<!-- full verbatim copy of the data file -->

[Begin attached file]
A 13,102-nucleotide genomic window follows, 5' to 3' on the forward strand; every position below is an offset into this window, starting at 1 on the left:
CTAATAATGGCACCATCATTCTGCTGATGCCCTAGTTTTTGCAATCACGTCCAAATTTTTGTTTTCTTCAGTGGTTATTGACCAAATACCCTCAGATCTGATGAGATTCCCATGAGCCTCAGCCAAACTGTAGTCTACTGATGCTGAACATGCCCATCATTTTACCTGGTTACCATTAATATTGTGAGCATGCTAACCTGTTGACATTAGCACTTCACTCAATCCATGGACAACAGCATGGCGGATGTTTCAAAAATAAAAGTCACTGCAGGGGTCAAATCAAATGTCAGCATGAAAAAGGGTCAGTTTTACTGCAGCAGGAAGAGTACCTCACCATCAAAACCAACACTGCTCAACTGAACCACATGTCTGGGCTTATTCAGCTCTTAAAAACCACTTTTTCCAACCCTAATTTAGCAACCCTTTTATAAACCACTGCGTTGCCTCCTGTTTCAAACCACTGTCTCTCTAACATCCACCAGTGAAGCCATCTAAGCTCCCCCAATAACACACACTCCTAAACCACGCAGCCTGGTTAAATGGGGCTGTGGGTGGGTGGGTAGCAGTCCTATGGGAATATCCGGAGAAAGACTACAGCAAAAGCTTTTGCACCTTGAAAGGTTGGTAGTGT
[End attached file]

A 13,102-nucleotide genomic window follows, 5' to 3' on the forward strand; every position below is an offset into this window, starting at 1 on the left:
CTAATAATGGCACCATCATTCTGCTGATGCCCTAGTTTTTGCAATCACGTCCAAATTTTTGTTTTCTTCAGTGGTTATTGACCAAATACCCTCAGATCTGATGAGATTCCCATGAGCCTCAGCCAAACTGTAGTCTACTGATGCTGAACATGCCCATCATTTTACCTGGTTACCATTAATATTGTGAGCATGCTAACCTGTTGACATTAGCACTTCACTCAATCCATGGACAACAGCATGGCGGATGTTTCAAAAATAAAAGTCACTGCAGGGGTCAAATCAAATGTCAGCATGAAAAAGGGTCAGTTTTACTGCAGCAGGAAGAGTACCTCACCATCAAAACCAACACTGCTCAACTGAACCACATGTCTGGGCTTATTCAGCTCTTAAAAACCACTTTTTCCAACCCTAATTTAGCAACCCTTTTATAAACCACTGCGTTGCCTCCTGTTTCAAACCACTGTCTCTCTAACATCCACCAGTGAAGCCATCTAAGCTCCCCCAATAACACACACTCCTAAACCACGCAGCCTGGTTAAATGGGGCTGTGGGTGGGTGGGTAGCAGTCCTATGGGAATATCCGGAGAAAGACTACAGCAAAAGCTTTTGCACCTTGAAAGGTTGGTAGTGT